EGX 2015: Deus Ex Mankind Divided

Adam Jensen is back in the latest instalment of the cyberpunk series Deus Ex. We saw Square Enix's presentation at EGX 2015...

Fifteen years after it was first released, the original Deus Ex is still viewed as one of the greatest games ever made. While the sequels may not have created the same impact as the original, they’ve all been great games and it’s arguable they’ve even improved on the first game in some respects.

The latest in the series, Mankind Divided, looks set to improve the experience once again. We were lucky enough to get a seat at Square Enix’s presentation of the game at EGX 2015.

Set two years after the events of Human Revolution, the presentation opened with Adam Jensen arriving in Prague by train. The first thing that strikes you is the level of detail. As Adam steps from the train and meets up with his contact, this feels like a living, breathing world. People are coming and going, rushing for their connection, emotionally saying goodbye to family and friends, sitting bored waiting for the next train, all under the watchful and oppressive eye of the heavily armoured security guards. There’s graffiti on the walls, signs and maps are in Czech, nothing looks out of place.

It’s reminiscent of the iconic introduction to Half Life 2 and the sense that the scene is building towards something terrible is palpable. By the time you reach a checkpoint and the security droid hovers in front of you, scanning, you’re a bundle of nerves and it’s quite a surprise when you’re let through without incident. It’s a false sense of relief, though, as moments later terrorists strike and you’re knocked to the ground in the resulting explosions.

The second part of the presentation sees Adam moving deeper into his investigation, tracking down the leader of a group associated with the terrorists. Here we see some of the new cybernetic augmentations at work.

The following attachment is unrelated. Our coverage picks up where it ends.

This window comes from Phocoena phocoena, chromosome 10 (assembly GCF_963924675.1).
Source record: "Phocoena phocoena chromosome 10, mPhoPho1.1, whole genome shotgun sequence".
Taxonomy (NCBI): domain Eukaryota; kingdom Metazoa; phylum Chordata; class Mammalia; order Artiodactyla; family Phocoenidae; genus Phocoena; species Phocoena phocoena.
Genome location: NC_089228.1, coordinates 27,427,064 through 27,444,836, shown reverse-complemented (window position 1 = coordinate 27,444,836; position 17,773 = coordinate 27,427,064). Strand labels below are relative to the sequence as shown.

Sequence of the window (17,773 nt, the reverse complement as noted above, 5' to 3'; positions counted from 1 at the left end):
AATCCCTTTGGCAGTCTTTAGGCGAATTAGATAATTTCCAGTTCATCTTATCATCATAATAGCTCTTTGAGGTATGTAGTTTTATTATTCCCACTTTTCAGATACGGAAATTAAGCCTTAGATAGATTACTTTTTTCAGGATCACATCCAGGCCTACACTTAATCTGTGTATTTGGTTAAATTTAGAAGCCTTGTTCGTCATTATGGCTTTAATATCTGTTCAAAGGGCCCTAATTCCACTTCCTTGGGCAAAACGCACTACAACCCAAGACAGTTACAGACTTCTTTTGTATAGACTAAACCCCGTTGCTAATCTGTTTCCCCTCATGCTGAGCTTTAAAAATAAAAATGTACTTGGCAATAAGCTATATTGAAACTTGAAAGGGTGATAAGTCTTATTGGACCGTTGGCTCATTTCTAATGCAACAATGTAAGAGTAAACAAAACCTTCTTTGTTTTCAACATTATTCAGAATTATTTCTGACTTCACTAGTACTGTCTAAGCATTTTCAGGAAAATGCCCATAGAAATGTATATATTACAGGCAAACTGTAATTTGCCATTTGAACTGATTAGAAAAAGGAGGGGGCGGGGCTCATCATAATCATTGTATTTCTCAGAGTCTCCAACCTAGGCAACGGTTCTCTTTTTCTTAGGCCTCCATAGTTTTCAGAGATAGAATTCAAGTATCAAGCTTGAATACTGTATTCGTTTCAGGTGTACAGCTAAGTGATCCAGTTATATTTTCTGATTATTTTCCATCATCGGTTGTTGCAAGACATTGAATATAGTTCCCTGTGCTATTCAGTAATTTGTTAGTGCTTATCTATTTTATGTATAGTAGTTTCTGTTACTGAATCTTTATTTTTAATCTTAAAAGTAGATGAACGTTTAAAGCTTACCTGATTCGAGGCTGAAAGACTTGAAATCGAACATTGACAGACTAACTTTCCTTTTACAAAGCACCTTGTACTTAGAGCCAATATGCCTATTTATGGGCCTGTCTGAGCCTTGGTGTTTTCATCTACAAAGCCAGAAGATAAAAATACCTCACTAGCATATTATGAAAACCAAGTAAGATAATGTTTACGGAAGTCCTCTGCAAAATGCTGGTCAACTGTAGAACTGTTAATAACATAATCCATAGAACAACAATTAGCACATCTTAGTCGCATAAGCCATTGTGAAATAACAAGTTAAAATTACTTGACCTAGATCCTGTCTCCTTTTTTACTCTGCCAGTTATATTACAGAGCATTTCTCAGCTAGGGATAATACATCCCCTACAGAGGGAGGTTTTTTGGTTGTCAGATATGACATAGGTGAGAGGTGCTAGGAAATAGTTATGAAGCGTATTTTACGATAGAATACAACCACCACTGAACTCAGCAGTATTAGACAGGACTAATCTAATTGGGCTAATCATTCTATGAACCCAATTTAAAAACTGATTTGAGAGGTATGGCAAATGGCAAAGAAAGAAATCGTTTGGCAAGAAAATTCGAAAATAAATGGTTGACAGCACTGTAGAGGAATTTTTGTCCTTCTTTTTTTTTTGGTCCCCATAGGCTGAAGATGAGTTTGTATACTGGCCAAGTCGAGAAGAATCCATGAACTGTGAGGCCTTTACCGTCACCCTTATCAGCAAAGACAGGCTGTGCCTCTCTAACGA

We see the trademark Deus Ex stealth and branching paths around the level as Adam moves through a complex constructed from cargo containers. The verticality is impressive, and you’re constantly having to check above you for possible routes. This is where we see the new Icarus Dash move in action – you move supernaturally fast a short distance in the direction you’re facing, even if there’s nothing below you. This allows Adam to dash in unexpected directions, up to open windows, and avoid guards.

(Image source: Playstation)

We also witness the power of the Tesla Gun arm enhancement. This fires multiple blasts of electricity towards guards, taking each one down non-lethally. Square Enix were proud to point out you can complete the entire game without killing anybody – including bosses.

As Adam moves further into the complex, we’re still being wowed by the level of detail. Even as he climbs through the ventilation system, there are beautiful visuals to behold, including some illuminated penguin lamps that I want to be able to buy. The audio is great too, with a pulsating, soaring synth score and the ability to eavesdrop on the conversations of NPCs.

Suddenly the stealth is over. Adam was spotted and there’s no option but to put out the big guns. Human Revolution let you do this, but the combat didn’t feel like the right way to play. It was clear the game was developed with stealth in mind and heavy combat was the lesser option. This isn’t the case here. Combat is been given just as much emphasis as stealth, and the gunfight is tense and frenetic. What’s particularly impressive is the level of destructibility in the environment. As the corrugated metal sheets providing cover are hit they fly off in a realistic way, forcing you to move from cover to cover.

When you meet the level’s boss, the dialogue options change dependant on your path through the level. The presentation has Adam try to lecture his target on morality, which is then turned straight on it’s head when the boss points out Adam has no right to speak of pacifism after slaughtering so many guards. The dialogue system looks really interesting. It’s not clear cut like Mass Effect’s Paragon / Renegade system. Here your dialogue can have unpredictable results, especially if the words you speak don’t reflect the way you act.

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